Modern encryption methods like PGP use a double-key system: there's a public key and a secret key. Everyone gets your public key, and you keep the secret key. The public key tells other people's computers only how to encrypt messages; the secret key tells your computer how to decrypt them. Giving out your public key is like giving out an open safe to which only you know the combination; someone can put something in it and lock it, but only you can unlock it. Since the public key can't decrypt a message, it can be distributed freely. This is what has revolutionized encryption. E-mail, phone conversations, faxes, and television and computer transmissions can now be secured with little effort, something that would have been impossible with traditional methods.

It helps to understand a bit how PGP actually works. PGP's public keys are just large numbers. To encode a chunk of text, PGP converts the words into a number, raises another large number to that power, divides by your public key, and keeps the remainder. Then it converts that number back into characters that look (not surprisingly) like alphanumeric soup. To decipher a message, PGP does some more fancy math with your secret key. The real beauty of public-key encryption is that the security it provides rests on something as simple as factoring: your secret key is actually two large prime numbers PGP picks at random; to make your public key, it multiplies them together.

So given the public key, you say, isn't it possible to figure out the secret key by looking for the two prime factors? Sure: if the public key is the number six, the secret key must be the numbers two and three. Things get very labor-intensive, however, as the public key gets larger, and PGP's public keys start at a hundred digits. If you started factoring when the Holy Roman Empire came to power you might finish by the year 2000, and that's if you have a computer that makes your Mac look like an abacus. Recent advances in factoring technique have eased the task some, allowing it to be broken down and tackled simultaneously by multiple computers. The original Scientific American article on RSA encryption offered $100 to anyone who could factor a sample 129-digit public key affectionately known as RSA129. This year a collaborative effort on the Internet, consisting of a hundred quadrillion calculations on some 1,000 computers over eight months, finally succeeded in factoring RSA129 into its two constituent primes. If you have a penchant for multiplication, you can check the work yourself. But even the triumph over RSA129, while an incredible computational feat, does little to threaten the security of something like PGP: it only takes a minute to pick a new set of keys.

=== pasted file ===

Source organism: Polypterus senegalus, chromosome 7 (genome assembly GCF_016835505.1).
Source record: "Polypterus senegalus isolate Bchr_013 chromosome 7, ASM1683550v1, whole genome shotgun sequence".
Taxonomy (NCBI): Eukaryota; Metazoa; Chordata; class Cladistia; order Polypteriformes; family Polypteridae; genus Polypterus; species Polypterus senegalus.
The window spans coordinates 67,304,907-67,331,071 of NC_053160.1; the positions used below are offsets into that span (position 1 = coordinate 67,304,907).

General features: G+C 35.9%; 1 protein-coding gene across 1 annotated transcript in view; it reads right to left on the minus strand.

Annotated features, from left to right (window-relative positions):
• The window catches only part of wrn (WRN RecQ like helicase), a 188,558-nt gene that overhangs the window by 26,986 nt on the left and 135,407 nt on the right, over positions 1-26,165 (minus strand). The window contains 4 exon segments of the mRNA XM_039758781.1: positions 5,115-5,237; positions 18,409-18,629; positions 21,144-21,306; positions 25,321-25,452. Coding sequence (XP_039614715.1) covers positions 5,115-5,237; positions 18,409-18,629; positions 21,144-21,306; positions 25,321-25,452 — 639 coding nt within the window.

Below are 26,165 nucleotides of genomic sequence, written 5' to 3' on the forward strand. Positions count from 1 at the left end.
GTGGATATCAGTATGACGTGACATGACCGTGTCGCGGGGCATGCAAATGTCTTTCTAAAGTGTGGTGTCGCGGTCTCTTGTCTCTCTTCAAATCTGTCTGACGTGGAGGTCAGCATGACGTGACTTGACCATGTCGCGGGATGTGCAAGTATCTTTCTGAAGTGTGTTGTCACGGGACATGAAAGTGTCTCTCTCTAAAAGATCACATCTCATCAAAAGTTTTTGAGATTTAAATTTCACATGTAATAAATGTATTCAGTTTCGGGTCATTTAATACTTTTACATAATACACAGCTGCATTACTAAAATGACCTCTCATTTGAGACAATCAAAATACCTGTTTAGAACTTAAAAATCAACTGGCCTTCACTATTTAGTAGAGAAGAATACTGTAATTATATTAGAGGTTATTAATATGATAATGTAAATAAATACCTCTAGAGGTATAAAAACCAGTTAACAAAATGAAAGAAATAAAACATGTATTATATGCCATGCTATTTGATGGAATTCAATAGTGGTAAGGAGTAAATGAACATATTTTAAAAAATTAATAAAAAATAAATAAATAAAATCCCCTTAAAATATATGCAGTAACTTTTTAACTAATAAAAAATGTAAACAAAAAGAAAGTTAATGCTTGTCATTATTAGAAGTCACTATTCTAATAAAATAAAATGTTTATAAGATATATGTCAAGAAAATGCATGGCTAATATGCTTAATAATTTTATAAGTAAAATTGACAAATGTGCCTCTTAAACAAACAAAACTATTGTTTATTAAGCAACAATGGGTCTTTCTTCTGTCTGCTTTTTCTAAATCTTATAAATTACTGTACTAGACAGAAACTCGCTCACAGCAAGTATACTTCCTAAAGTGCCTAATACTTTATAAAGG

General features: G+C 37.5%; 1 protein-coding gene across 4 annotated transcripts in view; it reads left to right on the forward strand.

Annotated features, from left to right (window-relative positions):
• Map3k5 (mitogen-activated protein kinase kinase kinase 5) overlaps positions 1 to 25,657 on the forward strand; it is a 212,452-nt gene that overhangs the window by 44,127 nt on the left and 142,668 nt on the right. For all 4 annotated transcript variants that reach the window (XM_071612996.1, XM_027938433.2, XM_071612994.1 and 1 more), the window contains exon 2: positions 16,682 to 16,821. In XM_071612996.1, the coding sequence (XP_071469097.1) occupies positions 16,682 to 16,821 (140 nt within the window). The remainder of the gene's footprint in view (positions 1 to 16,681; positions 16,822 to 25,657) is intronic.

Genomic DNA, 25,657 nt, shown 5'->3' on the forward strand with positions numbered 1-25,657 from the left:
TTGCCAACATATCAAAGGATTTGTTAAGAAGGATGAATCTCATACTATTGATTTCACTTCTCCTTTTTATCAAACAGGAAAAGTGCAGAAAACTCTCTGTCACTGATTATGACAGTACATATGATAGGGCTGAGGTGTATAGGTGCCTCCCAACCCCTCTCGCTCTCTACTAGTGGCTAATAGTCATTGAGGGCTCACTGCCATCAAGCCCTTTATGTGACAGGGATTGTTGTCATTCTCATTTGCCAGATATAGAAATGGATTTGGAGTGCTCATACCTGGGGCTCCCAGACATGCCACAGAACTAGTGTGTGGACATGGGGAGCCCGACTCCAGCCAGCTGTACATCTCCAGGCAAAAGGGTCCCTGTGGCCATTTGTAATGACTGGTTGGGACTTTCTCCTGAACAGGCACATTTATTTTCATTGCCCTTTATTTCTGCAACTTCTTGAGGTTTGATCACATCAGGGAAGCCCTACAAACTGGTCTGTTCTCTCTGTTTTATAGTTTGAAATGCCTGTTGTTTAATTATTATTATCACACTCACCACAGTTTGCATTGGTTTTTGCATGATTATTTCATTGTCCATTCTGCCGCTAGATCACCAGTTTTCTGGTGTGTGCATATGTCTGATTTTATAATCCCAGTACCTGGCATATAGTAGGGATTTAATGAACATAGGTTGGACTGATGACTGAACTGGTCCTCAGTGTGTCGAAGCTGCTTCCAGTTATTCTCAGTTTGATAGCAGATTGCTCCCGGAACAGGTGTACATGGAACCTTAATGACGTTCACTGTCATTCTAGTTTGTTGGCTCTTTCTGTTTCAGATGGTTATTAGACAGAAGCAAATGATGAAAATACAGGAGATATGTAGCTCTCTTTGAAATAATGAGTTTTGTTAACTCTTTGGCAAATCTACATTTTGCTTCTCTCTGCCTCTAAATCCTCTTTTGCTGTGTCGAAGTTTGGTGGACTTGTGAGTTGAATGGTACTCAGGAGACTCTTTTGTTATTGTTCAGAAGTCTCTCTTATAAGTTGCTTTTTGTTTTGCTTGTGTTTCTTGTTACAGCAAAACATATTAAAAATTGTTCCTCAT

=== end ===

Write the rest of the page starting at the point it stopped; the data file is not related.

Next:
Public-key systems have the added feature of being able to be used in reverse, as a way of "signing" a message. You can use your secret key to encode a message that can then be decoded by anyone with your public key. Since you are the only one with your secret key, it can only have come from you. Soon you'll be able to use your secret key to "sign" E-mail checks ("digital money" is the buzzword) or vote electronically. Using RSA encryption is easier than getting money from the bank, and you don't even have to memorize your key like some 300-digit ATM number. PGP handles it all for you like an accomplished assistant with a math degree.

Now while it's probably true that no one cares about your silly E-mail musings to your college friends in California, subverting the government is always good for the soul, and you never know when you might run for office. Besides, you can pick up PGP for free on the 'net, from numerous FTP sites and bulletin boards. It's available for Macintosh, MS-DOS, Amiga, Unix, and VMS. Find a coconspirator to try it out with you. I picked up a copy for my Mac from soda.berkeley.edu/pub/cypherpunks/pgp. It comes with a text file explaining how to use it; read it while you're downloading the PGP program itself, which will take about 15 minutes on a slow modem. If you've downloaded stuff before, you know the routine; you'll have to uncompress the file before using it.

I took PGP out for a quick test drive. First I had it make me a set of keys. It lets you choose anything from casual grade (a 100-digit public key) to military grade (300 digits) and asks for a name and password to associate with it. Feeling a little silly, I picked military grade. It took PGP under a minute to generate the keys and save them on my "keyring" (a disk file). I had PGP write my public key (it looked impressively like a paragraph of random characters) to a file that I E-mailed to a friend we'll call "Jamie." Jamie in turn E-mailed me his public key, which I passed on to PGP for addition to my metaphorical keyring. Keys exchanged, the intrigue began--fear and loathing on the infobahn. I composed a bad haiku about cross-dressing government officials and had PGP encrypt the file using Jamie's public key. Less than a second later it spit out a file containing the encrypted poetry, which I E-mailed off with the calm certainty that my wretched attempt at verse would be our little secret. A minute later my computer beeped me with a message from Jamie, which I gave to PGP. PGP noted that it had been encrypted using my public key and asked for my password. Decoding took less than a second, and the resulting file read simply, "I'm naked." The KGB never had it so easy.